We used flow cytometric cell sorting to isolate the ITGA2+ cells at the base of the CCCs and performed a transcriptome analysis to identify their specific expression profile. Amongst the upregulated genes in the ITGA2+ trophoblast, we identified COL17A1 and LAMB3, components of hemidesmosomes. COL17A1 is crucial for the maintenance of hair follicle stem cells and deficiency of COL17A1 leads to loss of the stem cell signature and premature hair ageing (Tanimura et al., 2011). Moreover, the product of SFN (stratifin or 14-3-3σ), another ITGA2+ upregulated gene, can bind both COL17A1 and keratins, thereby bridging the hemidesmosomes to the rest of the cytoskeleton (Li et al., 2007). Indeed, the balance between proliferation and differentiation in skin has parallels with the CCCs and differentiation to EVT.
We also find that ITGA2+ trophoblast cells are enriched in genes involved in the NOTCH1 signalling pathway, HES2, CDKN1A, PLAU and MYC. Moreover, TMSB4X as an ITGA2+-enriched factor is known to increase the expression of NOTCH1, providing evidence for the potentially self-reinforcing nature of the ITGA2 niche (Huang et al., 2016; Lv et al., 2013). As expression of different NOTCH receptors is restricted to subsets of trophoblast cells, and the inhibition of NOTCH signalling elicits two opposing effects of proliferation and differentiation in a mixed population of trophoblast cells, it will be interesting to study the specific inhibition of NOTCH1 in ITGA2+ trophoblast in vitro (Haider et al., 2014, 2016).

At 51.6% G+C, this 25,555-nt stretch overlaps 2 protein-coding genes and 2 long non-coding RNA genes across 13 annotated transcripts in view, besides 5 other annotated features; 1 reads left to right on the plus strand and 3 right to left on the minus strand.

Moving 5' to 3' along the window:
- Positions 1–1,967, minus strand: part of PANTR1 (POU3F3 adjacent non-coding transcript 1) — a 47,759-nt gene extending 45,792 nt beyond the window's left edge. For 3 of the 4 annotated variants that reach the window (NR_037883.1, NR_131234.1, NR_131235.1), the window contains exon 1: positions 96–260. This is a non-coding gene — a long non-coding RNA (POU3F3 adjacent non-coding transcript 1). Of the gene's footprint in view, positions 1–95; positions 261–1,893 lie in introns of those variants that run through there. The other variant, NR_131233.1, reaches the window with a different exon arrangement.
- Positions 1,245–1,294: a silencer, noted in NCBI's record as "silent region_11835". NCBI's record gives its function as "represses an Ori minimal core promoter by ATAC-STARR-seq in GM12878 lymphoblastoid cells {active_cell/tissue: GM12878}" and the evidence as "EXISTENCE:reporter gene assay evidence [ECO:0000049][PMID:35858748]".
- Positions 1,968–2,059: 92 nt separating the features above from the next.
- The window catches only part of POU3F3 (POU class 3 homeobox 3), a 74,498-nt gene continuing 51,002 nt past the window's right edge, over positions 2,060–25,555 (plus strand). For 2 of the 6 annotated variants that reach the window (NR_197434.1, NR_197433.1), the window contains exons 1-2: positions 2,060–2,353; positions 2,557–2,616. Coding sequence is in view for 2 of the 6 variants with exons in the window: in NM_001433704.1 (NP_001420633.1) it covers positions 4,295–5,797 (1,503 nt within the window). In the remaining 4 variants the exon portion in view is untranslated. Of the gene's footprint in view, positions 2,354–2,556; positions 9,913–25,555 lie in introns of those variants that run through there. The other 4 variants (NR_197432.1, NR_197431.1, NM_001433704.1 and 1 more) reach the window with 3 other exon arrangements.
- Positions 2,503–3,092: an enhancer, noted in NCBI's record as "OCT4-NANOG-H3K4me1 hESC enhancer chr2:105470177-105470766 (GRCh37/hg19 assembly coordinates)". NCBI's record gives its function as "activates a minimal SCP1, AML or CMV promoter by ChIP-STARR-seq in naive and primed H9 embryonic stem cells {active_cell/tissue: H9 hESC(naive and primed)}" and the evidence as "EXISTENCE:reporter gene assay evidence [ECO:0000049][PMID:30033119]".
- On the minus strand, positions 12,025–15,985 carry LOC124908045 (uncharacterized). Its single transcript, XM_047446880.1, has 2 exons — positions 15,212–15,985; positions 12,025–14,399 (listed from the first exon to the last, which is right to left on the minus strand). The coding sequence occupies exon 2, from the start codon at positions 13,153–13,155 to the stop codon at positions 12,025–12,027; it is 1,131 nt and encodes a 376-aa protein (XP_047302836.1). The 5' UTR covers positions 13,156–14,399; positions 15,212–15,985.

As cells in the CCCs move away from the basement membrane and invade the decidua upon attachment to the uterus, they undergo a process typical of EMT (Davies et al., 2016). We find that ITGA2+ trophoblast cells at the base of the CCCs exhibit an unusual expression repertoire of both epithelial and mesenchymal markers. Even within the group of genes generically classified as ‘mesenchymal’, most of them are not expressed in EVT. These data suggest that the ITGA2+ subpopulation is in a unique state between epithelial-like VCT and the more mesenchymal-like EVT. This phenotype is in line with the position of ITGA2+ cells at the interface between both groups, supporting the notion that they may be capable of contributing to both of these major trophoblast populations.
The flow cytometry data further corroborate this point as the ITGA2+ population is proliferative and contains both EGFR+ VCT and HLA-G+ EVT cells. The truly bipotential capacity of these cells is difficult to prove, however, as neither lineage tracing of human trophoblast nor live imaging are possible because of the optical density of the CCCs and the floating nature of the villi. We used a thymidine analogue pulse-chase strategy as a preliminary attempt to study the differentiation potential of the cells in this proliferative niche. Based on the contribution of IdU+ cells, we conclude that the cells at the base of the CCCs could contribute to both VCT and EVT, although we cannot rule out the presence of separate progenitor cells with different lineage contributions.